“You’ll wake my son,” he said, his voice tired and calm. After the last few weeks, an overexcited loser with a pistol just didn’t have the same effect as it would have before he become father to a colicy and refluxy baby.

The gunman just stared at him like he’s lost his mind. A concept he’d been pondering less than an hour ago.

He looked around, saw a barrel full of overpriced stuffed animals, and laid his son on top. It actually looked quite cozy, and he considered climbing in there too. Catch an hour of sleep. Or half an hour. Or just ten minutes would do it.

He again questioned his own sanity as he picked up a bottle of Coke and swung it at the gunman. It connected with a plastic thud, the weight of the drink carrying a decent impact. The fizz hardened the bottle, and he swung again. Blood splattered as the man’s nose broke. His gun clattered to the floor. Another swing and the man stopped screaming. He fell against the counter and slid to the dirty tiles, an avalanche of chocolate bars and chewing gum following him.

He knelt next to the gunman and brought the bottle down again, and again. He looked at the gunman, the man’s hair greasy, his eyes rolled back. He hit him again. Call it one for good luck.

He stood, placed the bottle on the counter. Blood covered the base, and something that looked a little like a clump of hair.

The shop assistant watched him, his trashy magazine forgotten, at least temporarily.

“Just the Coke?” the man asked.

“Yes. Oh, and a Cherry Ripe.”

“Cute kid. How old?”

“Six weeks.”

“Mine is almost three months.”

There was silence. Both men nodded.

Soul brothers.

He took his change, he took his Cherry Ripe, he took his blood stained Coke and scooped his son up and left the shop.

“Come on little guy,” he whispered, “Daddy’s got some writing to do.”

***
More on Sam Stephens and his fiction can be found at www.samstephens.com.
***

The Australian Literature Review
www.auslit.net

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10 Responses to Daddy, by Sam Stephens

  1. Jim says:

    Great writing Sam. Really enjoyed it.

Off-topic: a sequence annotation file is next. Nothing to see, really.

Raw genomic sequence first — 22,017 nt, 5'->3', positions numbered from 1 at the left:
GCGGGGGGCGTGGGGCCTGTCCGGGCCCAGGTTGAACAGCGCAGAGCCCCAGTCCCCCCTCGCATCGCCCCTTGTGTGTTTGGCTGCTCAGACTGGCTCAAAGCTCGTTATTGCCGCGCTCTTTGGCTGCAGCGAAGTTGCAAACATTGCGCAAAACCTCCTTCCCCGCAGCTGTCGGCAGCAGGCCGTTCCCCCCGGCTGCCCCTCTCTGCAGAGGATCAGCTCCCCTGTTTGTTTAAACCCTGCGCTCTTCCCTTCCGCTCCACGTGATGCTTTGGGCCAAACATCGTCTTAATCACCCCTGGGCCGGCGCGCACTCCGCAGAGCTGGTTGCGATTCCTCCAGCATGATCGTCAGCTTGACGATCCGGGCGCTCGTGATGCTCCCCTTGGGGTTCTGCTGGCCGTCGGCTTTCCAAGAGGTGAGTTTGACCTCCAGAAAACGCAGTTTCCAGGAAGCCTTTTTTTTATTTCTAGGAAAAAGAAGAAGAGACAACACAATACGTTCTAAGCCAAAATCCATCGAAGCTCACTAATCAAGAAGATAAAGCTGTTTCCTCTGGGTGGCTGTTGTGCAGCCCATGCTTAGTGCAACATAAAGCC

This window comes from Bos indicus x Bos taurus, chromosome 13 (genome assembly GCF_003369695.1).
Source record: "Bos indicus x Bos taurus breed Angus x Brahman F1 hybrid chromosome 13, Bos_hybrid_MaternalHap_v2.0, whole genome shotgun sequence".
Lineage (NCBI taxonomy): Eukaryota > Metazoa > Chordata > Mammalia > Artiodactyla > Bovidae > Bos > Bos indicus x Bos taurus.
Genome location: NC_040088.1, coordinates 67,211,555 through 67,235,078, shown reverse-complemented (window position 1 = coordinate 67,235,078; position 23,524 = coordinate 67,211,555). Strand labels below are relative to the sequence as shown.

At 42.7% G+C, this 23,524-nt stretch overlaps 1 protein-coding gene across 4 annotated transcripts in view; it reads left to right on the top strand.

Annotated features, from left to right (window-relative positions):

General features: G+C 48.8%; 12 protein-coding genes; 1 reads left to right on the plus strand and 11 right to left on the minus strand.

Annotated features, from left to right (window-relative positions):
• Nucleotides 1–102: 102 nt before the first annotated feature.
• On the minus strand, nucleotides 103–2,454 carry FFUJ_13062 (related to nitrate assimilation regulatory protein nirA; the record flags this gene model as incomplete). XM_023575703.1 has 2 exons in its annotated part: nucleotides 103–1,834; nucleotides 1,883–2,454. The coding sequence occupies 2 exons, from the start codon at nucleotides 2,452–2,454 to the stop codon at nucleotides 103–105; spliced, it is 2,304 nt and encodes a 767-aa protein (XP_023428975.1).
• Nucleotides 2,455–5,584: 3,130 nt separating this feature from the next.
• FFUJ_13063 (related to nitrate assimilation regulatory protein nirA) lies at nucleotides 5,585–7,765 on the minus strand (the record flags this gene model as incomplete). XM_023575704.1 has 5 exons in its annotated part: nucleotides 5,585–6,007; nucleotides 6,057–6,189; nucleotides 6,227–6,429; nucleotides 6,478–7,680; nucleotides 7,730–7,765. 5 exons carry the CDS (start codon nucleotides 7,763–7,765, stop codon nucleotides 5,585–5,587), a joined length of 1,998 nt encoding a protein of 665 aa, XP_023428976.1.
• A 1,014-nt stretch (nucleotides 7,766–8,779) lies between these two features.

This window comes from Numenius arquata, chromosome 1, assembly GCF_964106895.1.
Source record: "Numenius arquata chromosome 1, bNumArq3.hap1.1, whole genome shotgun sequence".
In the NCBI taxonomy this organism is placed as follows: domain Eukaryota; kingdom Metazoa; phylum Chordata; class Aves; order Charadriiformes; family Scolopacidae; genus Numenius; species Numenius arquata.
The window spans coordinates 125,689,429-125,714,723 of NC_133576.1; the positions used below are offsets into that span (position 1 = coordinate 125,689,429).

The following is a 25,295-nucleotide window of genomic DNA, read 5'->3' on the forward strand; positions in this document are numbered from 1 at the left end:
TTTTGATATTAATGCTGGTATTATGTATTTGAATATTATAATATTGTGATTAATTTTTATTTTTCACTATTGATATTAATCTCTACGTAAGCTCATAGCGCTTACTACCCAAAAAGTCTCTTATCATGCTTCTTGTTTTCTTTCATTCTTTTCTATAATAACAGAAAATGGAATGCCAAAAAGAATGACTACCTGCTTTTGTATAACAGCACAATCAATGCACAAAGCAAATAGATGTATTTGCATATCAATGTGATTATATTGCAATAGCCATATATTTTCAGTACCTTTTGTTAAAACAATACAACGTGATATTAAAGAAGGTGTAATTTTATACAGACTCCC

2. Mark says:

    Yeah this is great. Something like this can only be written by someone who has felt similar emotions, though hopefully without the violence…

    • Sam Stephens says:

      I can truthfully say that I’ve never been convicted of any Coke bottle related acts of violence. Any alleged incidents involving other brands of drink that may or may not have taken place is pure speculation.

      I actually wrote this story in my car, parked at a beach. Night had just fallen, and it was starting to sprinkle with rain. We’d just had a rough time with our toddler, and it brought back memories of when he was a baby. This with my own therapy. When the dust settled, “Daddy” was what was left.

      I’m glad you enjoyed it!

      cheers
      Sam

  3. Zoe says:

    That story bought tears to my eyes. I think your writing is amazing. Wow Sam.

  4. Pingback: Short Fiction Competition Winners | The Australian Literature Review

  5. Michelle says:

    Wow! Fantastic. I understand now that fathers don’t have it easy, too. Well done, Sam! 🙂

    • Sam Stephens says:

      Thanks so much, Michelle!

      These days it seems fathers are much more hands-on than they used to be in say, my grandfather’s day. Naturally we’re not as useful as mothers, as we don’t have the nessessary equipment for doing midnight feeds, but I still remember those countless nights where you’re so tired, your eyes are glazed, and you just stand there in your little boys room, bouncing him and patting his back until he launches a river of spew down your shoulder, and then falls back to sleep.

      Ah, good times.

  6. Pingback: Sam Stephens – Author Interview | The Australian Literature Review